Tim J

Chris - it was tactless and snappy, but I don't think it bears the weight of interpretation that has been placed on it. It would also be interesting to see a transcript of the interview - as it may have been the first part of a longer response.

Certainly later in the interview McGrath does ask 'what can Boris do for you' and does say that Boris's policies on crime will benefit the black community, it's just this one snippy response that has been given any attention.

The journalist who conducted the interview was doing so with a distinct agenda - the interpretation of 'Blacks should go home' is miles away from what was actually said.

David Snell

re Neil Harding - If the people who oppose Boris Johnson leave, his chances of re-election improve. That's preferable, for Boris, than having them stay and grizzle.
In any case, why is everyone assuming that McGrath meant that people should leave the country? Darcus Howe's question and McGrath's reported reply could equally mean that (older Caribbean) London residents who really can't abide Boris are free to move to another local government area within the UK.

dearieme

I did enjoy Marc Wadsworth's "James McGrath – he pronounces the surname 'McGraa'"; well, that's how it is pronounced, Marse. Tit.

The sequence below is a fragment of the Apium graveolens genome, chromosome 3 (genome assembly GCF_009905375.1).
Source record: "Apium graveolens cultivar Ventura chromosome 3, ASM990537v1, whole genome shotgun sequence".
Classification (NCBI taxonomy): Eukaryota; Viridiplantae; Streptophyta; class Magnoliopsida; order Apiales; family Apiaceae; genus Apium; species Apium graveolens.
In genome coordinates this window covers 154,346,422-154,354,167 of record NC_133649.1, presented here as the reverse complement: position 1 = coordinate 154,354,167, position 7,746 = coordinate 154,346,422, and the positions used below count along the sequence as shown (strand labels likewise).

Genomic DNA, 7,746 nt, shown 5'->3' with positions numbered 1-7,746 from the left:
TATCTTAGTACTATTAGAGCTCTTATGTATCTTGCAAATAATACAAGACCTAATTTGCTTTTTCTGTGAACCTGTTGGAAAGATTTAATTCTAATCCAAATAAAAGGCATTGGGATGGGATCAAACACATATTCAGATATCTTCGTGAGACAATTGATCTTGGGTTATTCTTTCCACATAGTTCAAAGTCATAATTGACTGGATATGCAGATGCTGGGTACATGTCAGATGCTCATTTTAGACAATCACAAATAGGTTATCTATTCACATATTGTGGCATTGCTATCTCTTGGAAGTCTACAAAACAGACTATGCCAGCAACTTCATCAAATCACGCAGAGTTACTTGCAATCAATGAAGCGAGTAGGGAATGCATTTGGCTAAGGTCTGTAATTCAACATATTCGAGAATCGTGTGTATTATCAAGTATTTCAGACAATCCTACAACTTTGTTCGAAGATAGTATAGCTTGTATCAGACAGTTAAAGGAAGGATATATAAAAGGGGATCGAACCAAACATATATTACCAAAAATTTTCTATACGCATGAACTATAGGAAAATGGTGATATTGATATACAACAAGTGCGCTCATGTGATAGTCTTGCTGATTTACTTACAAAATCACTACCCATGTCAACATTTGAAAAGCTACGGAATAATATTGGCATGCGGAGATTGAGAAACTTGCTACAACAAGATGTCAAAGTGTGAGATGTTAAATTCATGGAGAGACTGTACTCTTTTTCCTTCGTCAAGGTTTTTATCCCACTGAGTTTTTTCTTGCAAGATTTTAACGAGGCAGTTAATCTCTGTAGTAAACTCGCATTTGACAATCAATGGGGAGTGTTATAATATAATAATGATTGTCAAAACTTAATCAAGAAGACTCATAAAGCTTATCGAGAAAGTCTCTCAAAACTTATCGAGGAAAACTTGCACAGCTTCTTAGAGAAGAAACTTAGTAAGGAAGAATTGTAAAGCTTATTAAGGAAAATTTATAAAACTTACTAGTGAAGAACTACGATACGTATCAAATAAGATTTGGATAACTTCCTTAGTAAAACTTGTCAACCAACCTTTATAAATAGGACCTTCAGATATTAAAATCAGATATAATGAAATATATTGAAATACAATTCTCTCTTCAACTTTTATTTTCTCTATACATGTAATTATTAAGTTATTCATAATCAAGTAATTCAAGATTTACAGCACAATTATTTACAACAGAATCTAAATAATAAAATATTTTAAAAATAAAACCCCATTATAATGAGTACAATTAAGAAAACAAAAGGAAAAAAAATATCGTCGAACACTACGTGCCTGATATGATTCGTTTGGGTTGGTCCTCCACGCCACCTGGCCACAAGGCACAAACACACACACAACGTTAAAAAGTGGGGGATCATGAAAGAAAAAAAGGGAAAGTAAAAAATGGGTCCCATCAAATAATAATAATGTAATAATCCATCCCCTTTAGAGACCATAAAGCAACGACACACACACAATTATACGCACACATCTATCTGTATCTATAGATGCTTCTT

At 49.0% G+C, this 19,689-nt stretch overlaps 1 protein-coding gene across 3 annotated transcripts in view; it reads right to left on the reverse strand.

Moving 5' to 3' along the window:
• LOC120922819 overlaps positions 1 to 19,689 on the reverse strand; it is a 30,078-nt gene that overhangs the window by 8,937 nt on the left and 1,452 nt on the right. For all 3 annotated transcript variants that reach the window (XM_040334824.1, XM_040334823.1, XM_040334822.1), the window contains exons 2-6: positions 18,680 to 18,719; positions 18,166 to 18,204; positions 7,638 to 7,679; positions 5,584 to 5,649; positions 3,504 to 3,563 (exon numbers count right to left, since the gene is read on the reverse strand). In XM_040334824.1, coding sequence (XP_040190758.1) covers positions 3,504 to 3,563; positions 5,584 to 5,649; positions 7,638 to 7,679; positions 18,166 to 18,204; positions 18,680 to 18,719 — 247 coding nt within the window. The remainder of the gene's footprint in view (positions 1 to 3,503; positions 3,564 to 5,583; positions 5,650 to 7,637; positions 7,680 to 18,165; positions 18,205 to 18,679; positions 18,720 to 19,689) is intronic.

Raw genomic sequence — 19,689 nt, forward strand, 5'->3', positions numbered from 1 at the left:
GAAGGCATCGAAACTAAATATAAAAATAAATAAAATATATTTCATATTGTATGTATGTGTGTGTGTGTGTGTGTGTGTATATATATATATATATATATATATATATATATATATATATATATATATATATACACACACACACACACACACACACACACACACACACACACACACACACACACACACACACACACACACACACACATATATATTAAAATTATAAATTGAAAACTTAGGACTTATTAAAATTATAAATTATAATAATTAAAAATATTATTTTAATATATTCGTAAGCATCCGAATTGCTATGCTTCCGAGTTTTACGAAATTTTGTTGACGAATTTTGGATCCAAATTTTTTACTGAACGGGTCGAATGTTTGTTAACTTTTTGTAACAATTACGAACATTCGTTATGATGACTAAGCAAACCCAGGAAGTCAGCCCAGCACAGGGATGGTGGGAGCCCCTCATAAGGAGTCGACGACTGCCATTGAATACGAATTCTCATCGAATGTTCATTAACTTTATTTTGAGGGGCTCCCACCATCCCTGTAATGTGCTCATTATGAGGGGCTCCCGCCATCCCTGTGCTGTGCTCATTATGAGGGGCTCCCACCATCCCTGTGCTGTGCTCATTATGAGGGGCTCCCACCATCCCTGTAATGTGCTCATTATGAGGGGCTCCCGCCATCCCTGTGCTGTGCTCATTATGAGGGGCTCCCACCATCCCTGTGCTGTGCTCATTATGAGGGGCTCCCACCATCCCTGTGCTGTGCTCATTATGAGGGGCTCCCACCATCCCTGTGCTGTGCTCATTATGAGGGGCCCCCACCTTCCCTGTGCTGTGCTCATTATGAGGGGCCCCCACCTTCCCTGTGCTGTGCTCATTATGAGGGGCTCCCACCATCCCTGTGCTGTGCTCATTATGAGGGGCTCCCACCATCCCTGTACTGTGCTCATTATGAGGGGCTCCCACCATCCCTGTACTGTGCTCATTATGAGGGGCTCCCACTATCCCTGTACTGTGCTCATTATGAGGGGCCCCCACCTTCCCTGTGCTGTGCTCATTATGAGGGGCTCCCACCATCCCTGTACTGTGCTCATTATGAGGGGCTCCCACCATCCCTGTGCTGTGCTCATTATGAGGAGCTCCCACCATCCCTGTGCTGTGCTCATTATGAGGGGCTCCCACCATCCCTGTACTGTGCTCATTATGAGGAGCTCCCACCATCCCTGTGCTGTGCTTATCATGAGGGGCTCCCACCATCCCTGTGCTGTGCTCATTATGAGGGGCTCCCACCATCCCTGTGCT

Larry Teabag

[When Melanie Phillips bemoans Britain’s moral decay, no-one replies: “well go to Israel then”.]

Out of pity for Israelis as much as anything else.

Mark Wadsworth

Re Melanie Phillips, she might well be a miserable old cow who knows nowt, but AFAIAA she does not spend her whole time moaning that she (as a Jewish person, presumably) gets treated unfairly; saying that the UK should be more like Israel; saying we should allow more Israelis to move here; and that Jewish people should be given preference at job interviews etc etc.

If she did all these things, then it would be perfectly reasonable to invite her to piss off IMHO. Only she doesn't, so it is a stupid example.

kinglear

We all have prejudices, but I agree politicians must be allowed to say what they really think without having to resign. I'm reminded of the American politician who referred to something as " niggardly" and had to resign. The rally sad thing is clearly noone really understood the meaning of the word.